fmf Fulbright Memorial Fund. American Teachers Visit Japan Summer 2001 Marie Urbanski. Summary of the FMF Memorial Fund Program.
fmfFulbright Memorial Fund
American Teachers Visit Japan
In June of 2001, I was one of two hundred educators selected from across the United States to participate in a three-week study visit to Japan. Funded by the Japanese government, the aim of the program was to provide the educators with first-hand opportunities to experience Japanese culture and education through school visits, seminars, and home stays. I visited museums and historic landmarks in Tokyo, Kyoto, and Kamakura, and even had the opportunity to stay in a Japanese inn (ryokan).
After a one-week program in Tokyo, we were divided into groups of twenty and sent to specific cities in Japan. I was sent to Noshiro where I visited local schools and spent a few days with a host family.
I truly enjoyed my stay in Japan. Through these slides, I wish to share some of the highlights of my trip with my students.
This was my FMF group of 19 who were to be sent to Noshiro City for school visits.
I made some very good friends.
In Tokyo, we traveled a lot by subway.
The Diet Building
This is the chamber of the House of Representatives.
We toured the area around the Imperial Palace.
Sensoji Temple is Tokyo’s oldest temple. It dates back to 628.
Tsukiji Fish Market
Auction of tuna occurs at 5 am!
Koto and Shakuhathi are traditional Japanese instruments.
Geisha wear beautiful kimonos.
The bullet train from Tokyo to Kyoto can reach speeds of 187 mph.
Higashi Honganji Temple is Kyoto’s largest Buddhist temple made of wood.
Nijo Castle in Kyoto was built in 1603 entirely of cypress.
The Temple of the Golden Pavilion was constructed in the 1390’s as a retirement villa for a shogun (military dictator). It is covered with gold leaf.
The Heian Shrine was built in 1895 to celebrate the 1,100th anniversary of the founding of Kyoto.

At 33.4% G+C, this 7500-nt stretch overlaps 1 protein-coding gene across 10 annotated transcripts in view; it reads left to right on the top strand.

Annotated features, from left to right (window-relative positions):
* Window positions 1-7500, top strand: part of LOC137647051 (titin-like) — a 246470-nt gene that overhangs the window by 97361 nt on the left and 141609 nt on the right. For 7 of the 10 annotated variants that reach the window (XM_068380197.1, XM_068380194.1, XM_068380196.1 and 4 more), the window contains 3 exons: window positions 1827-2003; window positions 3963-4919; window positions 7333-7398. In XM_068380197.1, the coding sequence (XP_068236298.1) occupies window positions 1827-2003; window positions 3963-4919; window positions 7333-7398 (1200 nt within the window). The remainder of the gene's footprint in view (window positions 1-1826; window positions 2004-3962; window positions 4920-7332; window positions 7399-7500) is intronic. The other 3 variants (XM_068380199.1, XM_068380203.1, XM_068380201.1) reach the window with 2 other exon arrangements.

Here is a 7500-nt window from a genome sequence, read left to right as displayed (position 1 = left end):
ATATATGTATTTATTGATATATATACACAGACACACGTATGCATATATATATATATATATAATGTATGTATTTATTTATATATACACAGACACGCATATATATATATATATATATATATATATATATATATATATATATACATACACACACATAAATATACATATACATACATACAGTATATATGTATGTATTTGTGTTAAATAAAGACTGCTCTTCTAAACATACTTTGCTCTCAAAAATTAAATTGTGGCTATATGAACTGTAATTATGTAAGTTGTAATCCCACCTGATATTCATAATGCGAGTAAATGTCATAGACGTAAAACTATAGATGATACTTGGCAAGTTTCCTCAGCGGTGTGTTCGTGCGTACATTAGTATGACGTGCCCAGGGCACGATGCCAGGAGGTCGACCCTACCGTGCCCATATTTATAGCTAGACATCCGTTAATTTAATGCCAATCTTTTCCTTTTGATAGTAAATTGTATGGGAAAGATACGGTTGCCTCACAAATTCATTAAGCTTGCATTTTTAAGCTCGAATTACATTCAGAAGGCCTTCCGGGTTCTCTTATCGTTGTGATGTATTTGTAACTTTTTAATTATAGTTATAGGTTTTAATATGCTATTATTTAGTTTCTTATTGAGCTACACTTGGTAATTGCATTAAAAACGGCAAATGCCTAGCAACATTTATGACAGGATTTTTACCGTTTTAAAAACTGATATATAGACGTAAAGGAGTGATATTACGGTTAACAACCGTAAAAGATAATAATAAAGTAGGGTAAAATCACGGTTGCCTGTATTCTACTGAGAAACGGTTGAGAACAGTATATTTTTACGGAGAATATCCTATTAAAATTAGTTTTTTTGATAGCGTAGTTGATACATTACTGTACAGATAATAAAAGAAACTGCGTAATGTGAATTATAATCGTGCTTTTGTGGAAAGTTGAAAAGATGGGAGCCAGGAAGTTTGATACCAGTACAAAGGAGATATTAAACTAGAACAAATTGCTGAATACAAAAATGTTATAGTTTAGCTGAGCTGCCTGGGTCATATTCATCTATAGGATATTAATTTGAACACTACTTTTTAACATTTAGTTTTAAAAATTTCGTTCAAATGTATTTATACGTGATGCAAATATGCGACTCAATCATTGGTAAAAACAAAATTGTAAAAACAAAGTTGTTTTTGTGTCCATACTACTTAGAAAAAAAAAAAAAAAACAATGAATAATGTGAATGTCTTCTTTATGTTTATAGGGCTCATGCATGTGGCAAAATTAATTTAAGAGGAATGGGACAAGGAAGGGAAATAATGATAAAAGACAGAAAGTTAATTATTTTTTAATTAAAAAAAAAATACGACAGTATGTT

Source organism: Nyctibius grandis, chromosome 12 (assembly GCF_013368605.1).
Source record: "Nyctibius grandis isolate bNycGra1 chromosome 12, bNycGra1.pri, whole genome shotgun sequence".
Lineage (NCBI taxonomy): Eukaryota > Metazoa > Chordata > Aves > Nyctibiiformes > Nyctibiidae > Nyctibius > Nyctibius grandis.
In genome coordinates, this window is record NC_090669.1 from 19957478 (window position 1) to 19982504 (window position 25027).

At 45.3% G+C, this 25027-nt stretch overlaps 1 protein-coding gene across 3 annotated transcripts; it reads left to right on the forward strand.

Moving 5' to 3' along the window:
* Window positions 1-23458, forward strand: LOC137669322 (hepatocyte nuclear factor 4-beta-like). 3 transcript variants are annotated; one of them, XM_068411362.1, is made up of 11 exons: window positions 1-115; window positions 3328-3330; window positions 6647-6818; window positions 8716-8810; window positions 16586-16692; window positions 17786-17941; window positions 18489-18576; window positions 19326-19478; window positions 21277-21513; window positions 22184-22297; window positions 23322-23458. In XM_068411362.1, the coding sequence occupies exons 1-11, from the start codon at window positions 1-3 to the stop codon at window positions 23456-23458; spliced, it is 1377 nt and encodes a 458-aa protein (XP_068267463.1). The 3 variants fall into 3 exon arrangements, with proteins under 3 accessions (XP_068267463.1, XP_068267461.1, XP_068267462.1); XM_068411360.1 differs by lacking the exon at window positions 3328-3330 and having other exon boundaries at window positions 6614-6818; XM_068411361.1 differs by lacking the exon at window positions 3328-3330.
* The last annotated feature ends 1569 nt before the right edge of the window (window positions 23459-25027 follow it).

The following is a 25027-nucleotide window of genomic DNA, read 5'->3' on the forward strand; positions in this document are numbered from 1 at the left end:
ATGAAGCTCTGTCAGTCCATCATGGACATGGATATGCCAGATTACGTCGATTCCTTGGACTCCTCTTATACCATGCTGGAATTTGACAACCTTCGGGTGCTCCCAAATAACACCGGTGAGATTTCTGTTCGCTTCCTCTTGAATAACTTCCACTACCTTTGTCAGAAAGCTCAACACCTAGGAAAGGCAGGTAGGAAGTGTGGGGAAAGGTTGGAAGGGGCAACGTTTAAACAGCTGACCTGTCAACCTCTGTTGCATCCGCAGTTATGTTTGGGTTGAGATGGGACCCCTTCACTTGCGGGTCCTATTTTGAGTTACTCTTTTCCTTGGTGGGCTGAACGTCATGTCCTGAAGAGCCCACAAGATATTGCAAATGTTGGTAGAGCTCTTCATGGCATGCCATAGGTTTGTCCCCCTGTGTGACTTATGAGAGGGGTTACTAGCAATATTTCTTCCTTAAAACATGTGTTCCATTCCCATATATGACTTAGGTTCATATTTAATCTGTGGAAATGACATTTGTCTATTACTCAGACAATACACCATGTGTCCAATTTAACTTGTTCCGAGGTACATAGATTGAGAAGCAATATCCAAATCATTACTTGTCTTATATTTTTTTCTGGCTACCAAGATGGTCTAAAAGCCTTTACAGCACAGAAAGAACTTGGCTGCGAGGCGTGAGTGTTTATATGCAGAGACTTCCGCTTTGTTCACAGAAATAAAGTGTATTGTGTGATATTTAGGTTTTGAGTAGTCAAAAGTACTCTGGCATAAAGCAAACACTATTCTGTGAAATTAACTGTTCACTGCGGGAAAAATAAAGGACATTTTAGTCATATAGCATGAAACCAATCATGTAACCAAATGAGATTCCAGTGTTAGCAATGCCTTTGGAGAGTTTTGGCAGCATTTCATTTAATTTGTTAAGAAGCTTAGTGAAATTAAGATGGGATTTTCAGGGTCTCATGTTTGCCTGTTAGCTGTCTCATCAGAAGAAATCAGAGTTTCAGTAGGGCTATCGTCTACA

Worshippers can post their prayers on a board and leave them at the shrine.
A visitor to the shrine can purchase a fortune paper. If it foretells a bad fortune, the paper is tied to this bush and left at the shrine.
The Heian Shrine is surrounded by beautiful gardens.
The main hall of Kiyomizu Temple in Kyoto is constructed over a cliff. The height and view are magnificent.
This is the Torii Gate to the Shrine of the Great Buddha in Kamakura.
The Great Buddha is 37 feet high and weighs 127 tons. It was built in 1252.
The Great Buddha is surrounded by gardens.
A store front in Kyoto extends good wishes for a good life.
The mayor and the superintendent of schools welcomed us to Noshiro City.
Noshiro is a port city located on the northwest coast of Japan.
This Buddhist Temple in Noshiro is made entirely of local woods.
This Buddhist monk showed us the proper way to sit when praying.
Energium Park houses a botanical garden.
The Botanical Garden
The Kazeno Matsubara-Pine Field Forest
The Nebuta festival is celebrated in August.
A thousand years ago huge floats like this were used by the central government to frighten the local tribes into submission.
Huge kites are also used during the festival.
Every school we visited made us feel welcome.
Children even asked us for our autographs!
Outdoor shoes are not worn inside the building.
An elementary school science classroom
Students are assigned jobs at their school. They take turns serving lunch.
Other students sweep floors or clean the chalk boards.
The elementary school students performed a special music assembly for us.
The junior high school building was 1 year old and made entirely of cedar.
Middle school students performed an experiment in which they generated carbon dioxide gas.
High school biology students prepared cross-sections of pine needles in order to observe the stomates under the microscope.
Local cedar is used to make barrels for storing sake and for making drums.
This was my host family in Noshiro.
I was taught calligraphy and Japanese cooking.
I learned about a traditional tea ceremony and how to use a pottery wheel.
We drove along the northwest coast of Japan.
We looked out at the Sea of Japan.
This lake is blue because of its copper content.
We stopped for a traditional Japanese meal.
Tempura, fish soup, and sashimi were served.
FMF took us to a ryokan – a Japanese bath house with hot springs.
We celebrated the holiday together.
We had fun times.
Finally, it was time to say good-bye to a wonderful group of friends.